contain + eliminate = no parasite

Village Malaria Workers: ‘The Foot Soldiers’ in Malaria Fight

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A village malaria worker in the Cambodian village of O Preus in Pailin province takes a blood sample from two young men to test for malaria. Pix by WHO/Harri Anenden

THE diagnosis begins: “What’s your name?”

“Yeath Mab.”

“How long have you been sick?”

“Three days.”

“Did you ever have malaria before?”

“Yes, five years ago.”

“How do you feel now?”

“I have a fever and I feel a shiver in my body.”

The blood test begins.

“Wait 15 minutes!”

One, two, three, four, five… 15 minutes have passed.

“You have no malaria.”

Village malaria workers are trained to diagnose malaria using a rapid diagnostic test, also known as a “dipstick”. The results are available in 15 minutes. Pix by WHO/Sonny Krishnan

To a stranger, Rin Tith, a 30-year-old father from Angdong Pee village in Cambodia’s Pailin province, looks like a professional physician the way he does the diagnosis, the test and treatment. But he is no medical doctor.

He is just a Malaria Education Village Volunteer, better known as Village Malaria Worker or VMW, who has been trained to do the diagnosis, the test and treatment for malaria at the village level. This project is part of Cambodia’s malaria containment efforts spearheaded by the World Health Organization and implemented by the Cambodian National Malaria Centre.

Rin Tith continues. He tells the sick migrant worker that his illness is just a normal fever. Then, he gives him a few fever pills and reminds him to sleep in a mosquito net to avoid getting malaria.

The patient returns home.

Under its ambitious containment strategy, the Cambodian National Malaria Center (CNM) has trained almost 3,000 VMW’s nationwide, including 86 villagers in Pailin.

These “foot soldiers,” as an expert puts it, received a three-day training to do the diagnosis, the test and the treatment in their villages for farmers and other people.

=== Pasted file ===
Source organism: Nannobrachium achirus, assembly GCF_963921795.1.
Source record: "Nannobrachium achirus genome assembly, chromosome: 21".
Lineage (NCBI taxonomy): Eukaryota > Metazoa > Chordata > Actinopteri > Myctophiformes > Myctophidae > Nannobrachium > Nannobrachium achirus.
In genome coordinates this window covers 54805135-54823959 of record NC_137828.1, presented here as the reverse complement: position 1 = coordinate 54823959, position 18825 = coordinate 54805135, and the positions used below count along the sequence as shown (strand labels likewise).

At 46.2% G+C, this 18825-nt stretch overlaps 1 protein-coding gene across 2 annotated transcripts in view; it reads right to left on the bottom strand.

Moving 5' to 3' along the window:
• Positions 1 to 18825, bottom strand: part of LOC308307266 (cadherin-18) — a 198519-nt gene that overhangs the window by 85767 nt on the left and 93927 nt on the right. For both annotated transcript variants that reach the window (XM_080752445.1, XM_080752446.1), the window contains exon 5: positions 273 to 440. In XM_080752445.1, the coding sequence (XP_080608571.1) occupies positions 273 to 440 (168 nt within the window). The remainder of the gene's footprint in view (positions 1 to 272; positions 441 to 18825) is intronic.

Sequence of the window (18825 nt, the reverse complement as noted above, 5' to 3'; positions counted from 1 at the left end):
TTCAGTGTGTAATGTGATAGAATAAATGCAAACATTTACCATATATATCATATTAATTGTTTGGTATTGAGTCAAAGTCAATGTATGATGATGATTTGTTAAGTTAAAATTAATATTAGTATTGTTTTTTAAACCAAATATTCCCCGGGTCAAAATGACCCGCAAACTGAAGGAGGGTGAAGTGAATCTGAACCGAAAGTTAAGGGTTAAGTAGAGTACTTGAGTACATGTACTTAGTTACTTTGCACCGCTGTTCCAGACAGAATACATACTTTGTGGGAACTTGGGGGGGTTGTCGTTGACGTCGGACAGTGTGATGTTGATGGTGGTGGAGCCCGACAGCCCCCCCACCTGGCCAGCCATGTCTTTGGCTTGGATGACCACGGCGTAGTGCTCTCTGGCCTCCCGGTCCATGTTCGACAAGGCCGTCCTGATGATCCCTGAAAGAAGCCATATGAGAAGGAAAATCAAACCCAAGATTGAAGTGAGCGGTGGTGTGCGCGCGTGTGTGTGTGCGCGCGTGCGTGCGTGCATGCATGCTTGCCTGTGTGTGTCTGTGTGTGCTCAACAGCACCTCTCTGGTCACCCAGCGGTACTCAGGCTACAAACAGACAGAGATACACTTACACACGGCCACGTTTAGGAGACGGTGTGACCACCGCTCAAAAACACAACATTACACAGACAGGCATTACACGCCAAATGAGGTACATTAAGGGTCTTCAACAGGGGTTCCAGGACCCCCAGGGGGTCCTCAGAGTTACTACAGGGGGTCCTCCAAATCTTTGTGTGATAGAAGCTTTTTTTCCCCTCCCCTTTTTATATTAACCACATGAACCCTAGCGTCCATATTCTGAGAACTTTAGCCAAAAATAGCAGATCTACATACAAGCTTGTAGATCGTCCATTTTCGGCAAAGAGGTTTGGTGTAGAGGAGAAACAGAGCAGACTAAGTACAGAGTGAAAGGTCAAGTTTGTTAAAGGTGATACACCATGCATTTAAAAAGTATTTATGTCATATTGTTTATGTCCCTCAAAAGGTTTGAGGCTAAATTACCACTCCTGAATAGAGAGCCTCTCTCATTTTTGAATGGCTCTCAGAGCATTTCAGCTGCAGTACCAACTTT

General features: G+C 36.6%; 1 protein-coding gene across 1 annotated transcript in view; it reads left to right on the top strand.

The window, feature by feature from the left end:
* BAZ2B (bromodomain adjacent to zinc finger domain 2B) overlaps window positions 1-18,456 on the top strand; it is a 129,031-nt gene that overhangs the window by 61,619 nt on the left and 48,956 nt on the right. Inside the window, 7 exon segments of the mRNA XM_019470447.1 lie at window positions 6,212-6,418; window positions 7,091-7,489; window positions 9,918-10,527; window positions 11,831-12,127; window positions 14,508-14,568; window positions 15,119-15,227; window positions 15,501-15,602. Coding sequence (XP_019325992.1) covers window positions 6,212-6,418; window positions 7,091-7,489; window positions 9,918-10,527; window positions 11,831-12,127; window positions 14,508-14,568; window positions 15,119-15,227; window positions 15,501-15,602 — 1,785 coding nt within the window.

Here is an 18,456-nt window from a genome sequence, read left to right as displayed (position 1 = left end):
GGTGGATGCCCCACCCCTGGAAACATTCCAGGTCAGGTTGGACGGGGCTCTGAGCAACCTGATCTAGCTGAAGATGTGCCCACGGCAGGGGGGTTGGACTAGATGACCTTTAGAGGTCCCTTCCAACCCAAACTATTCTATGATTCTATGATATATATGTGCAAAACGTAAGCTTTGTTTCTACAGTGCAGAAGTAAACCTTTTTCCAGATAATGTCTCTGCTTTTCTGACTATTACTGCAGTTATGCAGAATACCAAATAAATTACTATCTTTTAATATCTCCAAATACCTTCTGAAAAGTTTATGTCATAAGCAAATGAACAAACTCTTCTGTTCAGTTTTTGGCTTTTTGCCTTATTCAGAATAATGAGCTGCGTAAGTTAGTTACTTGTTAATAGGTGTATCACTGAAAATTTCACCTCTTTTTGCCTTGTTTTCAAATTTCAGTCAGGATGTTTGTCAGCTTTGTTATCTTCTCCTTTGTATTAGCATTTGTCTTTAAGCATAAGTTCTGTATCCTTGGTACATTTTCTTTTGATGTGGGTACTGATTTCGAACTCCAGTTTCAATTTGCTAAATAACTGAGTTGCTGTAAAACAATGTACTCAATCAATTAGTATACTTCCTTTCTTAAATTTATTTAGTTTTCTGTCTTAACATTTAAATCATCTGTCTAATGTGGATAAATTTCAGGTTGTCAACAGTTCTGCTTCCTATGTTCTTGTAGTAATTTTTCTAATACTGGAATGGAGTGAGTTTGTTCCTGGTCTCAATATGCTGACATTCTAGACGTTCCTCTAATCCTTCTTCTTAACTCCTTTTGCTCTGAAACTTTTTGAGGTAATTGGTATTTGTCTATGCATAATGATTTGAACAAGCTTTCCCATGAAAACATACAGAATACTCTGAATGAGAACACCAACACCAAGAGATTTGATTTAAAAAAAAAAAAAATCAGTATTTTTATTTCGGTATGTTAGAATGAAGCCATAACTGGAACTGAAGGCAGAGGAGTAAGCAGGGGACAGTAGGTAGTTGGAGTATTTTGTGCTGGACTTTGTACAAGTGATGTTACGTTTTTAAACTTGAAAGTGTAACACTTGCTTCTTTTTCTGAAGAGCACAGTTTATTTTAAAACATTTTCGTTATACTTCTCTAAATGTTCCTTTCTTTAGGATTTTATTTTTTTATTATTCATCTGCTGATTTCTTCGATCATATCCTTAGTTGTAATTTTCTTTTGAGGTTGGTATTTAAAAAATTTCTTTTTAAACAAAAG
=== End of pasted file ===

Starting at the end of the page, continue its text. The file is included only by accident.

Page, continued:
A sign, in Pailin's Pich Kiri Village, showing the times when the VMW is available. There is an after-hours mobile contact number. Pix by WHO/sonny inbaraj

To target the mobile workers, CNM has trained more than a hundred Migrant Malaria Workers, or MMW’s, who were chosen among the migrant workers themselves. Upon completion of the training, each VMW was provided with a bicycle, a pair of boots, a bag, a flashlight, a raincoat and a cooler box to keep medicines plus a 10-dollars-monthly support.

But, it’s usually personal stories and experience that motivate villagers to become voluntary VMWs.

Rin Tith says that he himself has been sick with malaria 20 times since he moved to Pailin nine years ago. So, he says he immediately took the offer when he was asked to be a VMW a few years ago. His main purpose is to help fight malaria.

Top Malay, a 22-year-old farm owner in Pailin’s Suon Ampov Keut village, says she decided to become a VMW because she wanted to learn the skills and to help people avoid getting sick, particularly the migrant laborers she hired to work on her farm.

“We gave them mosquito nets and educated them about malaria,” she says when the laborers return to Pailin during the corn harvest twice a year.

It helps reduce poverty when they don’t have to pay for their treatment which is free of charge

Like Rin Tith and Top Malay, 39-year-old Long Vuthy from Pailin’s Phnom Dambang village, says he decided to be a VMW to help reduce malaria deaths and illness.

“I think this village is far from the Health Center and the hospital [so it needs a VMW],” he says, pointing his finger into the distance.

Many villagers say they welcome the idea of having VMWs to treat malaria.

“It’s good that we have VMWs nearby in case we are sick at night,” explains Kim Sary, a 53-year-old farmer in Andong Pee village. “Their drugs are very effective if you take them properly.”

Korn Huoth, a 32-year-old farmer in Phnom Dambang village, agrees.

“VMWs have done a good job [and] are friendly with the villagers,” he says.

The strategy of deploying VMWs in malaria infested areas has proven to be a success in combating malaria, says Dr. Po Ly, Cambodian National Malaria Centre’s VMWs Project Team Leader.

“We’ve seen good results that there’ve been less malaria cases now,” he says. “It’s a good strategy to reduce malaria deaths and malaria resistant [parasites].”

However, Dr. Po Ly says the success should also be attributed to the cooperation from the Ministry of Health and local authorities.

Dr. Po Ly says he is pleased that the villagers trust VMWs despite their reluctance at the start of the project.

“At the beginning, people didn’t believe them as they had been trained only a few days,” he says. “Now, people believe them after they had effectively treated [many] patients.”

Dr. Po Ly says the villagers have many other advantages of having VMWs.

“It helps reduce poverty when they don’t have to pay for their treatment which is free of charge,” he explains.

He adds that the villagers can do more work and make more money when they are not sick.

Chhean Nariddh Moeun


Written by malariacontainment

September 10, 2010 at 10:08 am

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